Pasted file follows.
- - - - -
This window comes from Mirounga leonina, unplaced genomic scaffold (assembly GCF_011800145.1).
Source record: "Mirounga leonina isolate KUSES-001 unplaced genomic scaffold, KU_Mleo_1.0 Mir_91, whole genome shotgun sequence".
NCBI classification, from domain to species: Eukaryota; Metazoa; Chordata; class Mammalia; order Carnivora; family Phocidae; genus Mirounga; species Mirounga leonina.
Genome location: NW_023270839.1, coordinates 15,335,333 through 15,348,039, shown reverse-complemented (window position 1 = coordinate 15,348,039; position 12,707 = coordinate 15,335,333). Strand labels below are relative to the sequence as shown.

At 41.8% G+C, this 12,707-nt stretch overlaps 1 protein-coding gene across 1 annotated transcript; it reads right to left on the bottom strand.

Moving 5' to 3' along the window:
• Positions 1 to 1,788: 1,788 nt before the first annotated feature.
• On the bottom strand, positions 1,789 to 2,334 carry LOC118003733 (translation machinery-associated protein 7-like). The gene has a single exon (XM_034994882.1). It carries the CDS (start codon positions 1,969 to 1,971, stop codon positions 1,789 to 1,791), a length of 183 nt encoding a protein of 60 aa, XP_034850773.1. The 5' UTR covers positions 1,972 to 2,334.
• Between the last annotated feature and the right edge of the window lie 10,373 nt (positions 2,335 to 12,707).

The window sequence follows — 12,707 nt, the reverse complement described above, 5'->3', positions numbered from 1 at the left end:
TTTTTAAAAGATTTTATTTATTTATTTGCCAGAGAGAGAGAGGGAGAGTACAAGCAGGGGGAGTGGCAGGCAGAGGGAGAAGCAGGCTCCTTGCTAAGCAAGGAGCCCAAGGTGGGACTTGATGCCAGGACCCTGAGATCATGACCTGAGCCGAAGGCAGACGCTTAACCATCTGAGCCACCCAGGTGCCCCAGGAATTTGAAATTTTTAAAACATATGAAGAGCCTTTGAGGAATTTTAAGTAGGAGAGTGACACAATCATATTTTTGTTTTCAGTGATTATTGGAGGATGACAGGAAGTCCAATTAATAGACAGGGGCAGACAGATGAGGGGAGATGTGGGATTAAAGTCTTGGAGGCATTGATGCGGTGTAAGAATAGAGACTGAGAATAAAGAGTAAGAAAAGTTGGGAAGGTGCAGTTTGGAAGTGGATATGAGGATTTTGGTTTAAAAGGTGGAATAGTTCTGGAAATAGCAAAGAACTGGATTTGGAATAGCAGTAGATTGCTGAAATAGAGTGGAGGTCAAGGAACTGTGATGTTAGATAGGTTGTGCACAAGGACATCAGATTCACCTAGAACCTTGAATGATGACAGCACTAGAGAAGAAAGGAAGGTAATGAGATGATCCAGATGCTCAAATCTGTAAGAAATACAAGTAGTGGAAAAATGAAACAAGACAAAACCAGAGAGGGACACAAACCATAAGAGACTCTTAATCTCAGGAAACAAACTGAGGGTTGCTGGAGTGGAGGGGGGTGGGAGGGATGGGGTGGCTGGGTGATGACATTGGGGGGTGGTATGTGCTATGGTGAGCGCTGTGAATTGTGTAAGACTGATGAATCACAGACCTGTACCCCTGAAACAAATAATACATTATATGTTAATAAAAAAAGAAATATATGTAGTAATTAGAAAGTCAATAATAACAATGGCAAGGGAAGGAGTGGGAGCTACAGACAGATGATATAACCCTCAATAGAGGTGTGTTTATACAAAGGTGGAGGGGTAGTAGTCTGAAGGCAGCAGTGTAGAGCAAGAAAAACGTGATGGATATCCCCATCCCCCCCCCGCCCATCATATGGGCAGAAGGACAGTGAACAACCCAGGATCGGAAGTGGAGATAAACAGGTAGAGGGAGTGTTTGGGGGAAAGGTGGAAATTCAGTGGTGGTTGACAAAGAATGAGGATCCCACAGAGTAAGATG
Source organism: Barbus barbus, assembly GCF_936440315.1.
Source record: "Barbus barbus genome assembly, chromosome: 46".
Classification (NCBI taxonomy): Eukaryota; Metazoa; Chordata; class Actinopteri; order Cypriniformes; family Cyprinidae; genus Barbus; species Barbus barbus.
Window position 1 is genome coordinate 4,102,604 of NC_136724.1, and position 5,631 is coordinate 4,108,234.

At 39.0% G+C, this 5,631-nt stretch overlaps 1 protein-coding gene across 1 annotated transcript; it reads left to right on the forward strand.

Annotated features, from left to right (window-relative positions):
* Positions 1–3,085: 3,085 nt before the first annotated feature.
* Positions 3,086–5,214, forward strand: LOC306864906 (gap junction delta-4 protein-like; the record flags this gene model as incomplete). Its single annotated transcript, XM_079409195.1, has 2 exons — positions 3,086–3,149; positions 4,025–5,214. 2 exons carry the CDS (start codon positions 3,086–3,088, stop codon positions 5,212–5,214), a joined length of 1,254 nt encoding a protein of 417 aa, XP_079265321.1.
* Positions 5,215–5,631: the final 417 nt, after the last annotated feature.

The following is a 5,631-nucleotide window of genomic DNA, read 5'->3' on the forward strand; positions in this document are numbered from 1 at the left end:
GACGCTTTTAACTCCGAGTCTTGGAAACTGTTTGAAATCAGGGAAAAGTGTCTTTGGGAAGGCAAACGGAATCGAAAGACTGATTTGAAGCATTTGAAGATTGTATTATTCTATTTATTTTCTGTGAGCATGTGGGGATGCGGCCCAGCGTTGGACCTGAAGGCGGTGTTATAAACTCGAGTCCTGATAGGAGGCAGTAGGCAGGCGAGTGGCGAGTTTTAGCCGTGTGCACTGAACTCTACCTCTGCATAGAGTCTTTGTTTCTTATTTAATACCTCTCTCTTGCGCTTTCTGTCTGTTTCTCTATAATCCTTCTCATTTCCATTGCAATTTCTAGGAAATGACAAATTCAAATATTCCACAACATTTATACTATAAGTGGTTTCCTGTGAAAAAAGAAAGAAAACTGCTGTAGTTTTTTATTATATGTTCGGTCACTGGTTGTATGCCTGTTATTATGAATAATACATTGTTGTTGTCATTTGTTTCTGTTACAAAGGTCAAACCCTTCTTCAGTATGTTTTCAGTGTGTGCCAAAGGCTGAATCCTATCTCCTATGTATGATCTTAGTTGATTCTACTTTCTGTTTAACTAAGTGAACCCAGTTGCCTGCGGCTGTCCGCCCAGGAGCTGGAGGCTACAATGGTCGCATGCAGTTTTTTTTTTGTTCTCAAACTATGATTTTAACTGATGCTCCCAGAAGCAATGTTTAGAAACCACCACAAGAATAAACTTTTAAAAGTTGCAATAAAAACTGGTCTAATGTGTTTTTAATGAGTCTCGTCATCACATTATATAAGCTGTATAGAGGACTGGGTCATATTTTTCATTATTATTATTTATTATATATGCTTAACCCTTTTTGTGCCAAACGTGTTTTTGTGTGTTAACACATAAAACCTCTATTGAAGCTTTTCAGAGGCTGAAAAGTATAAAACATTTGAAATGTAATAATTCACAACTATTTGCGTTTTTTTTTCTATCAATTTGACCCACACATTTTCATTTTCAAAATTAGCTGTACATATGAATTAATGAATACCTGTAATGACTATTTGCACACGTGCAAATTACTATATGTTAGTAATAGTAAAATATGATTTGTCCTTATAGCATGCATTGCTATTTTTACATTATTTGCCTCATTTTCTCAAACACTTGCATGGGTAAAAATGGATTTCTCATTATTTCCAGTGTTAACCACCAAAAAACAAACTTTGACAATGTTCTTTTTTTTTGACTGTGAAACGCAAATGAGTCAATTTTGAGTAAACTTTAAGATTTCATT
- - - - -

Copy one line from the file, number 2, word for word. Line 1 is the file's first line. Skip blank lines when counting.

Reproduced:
Source record: "Mirounga leonina isolate KUSES-001 unplaced genomic scaffold, KU_Mleo_1.0 Mir_91, whole genome shotgun sequence".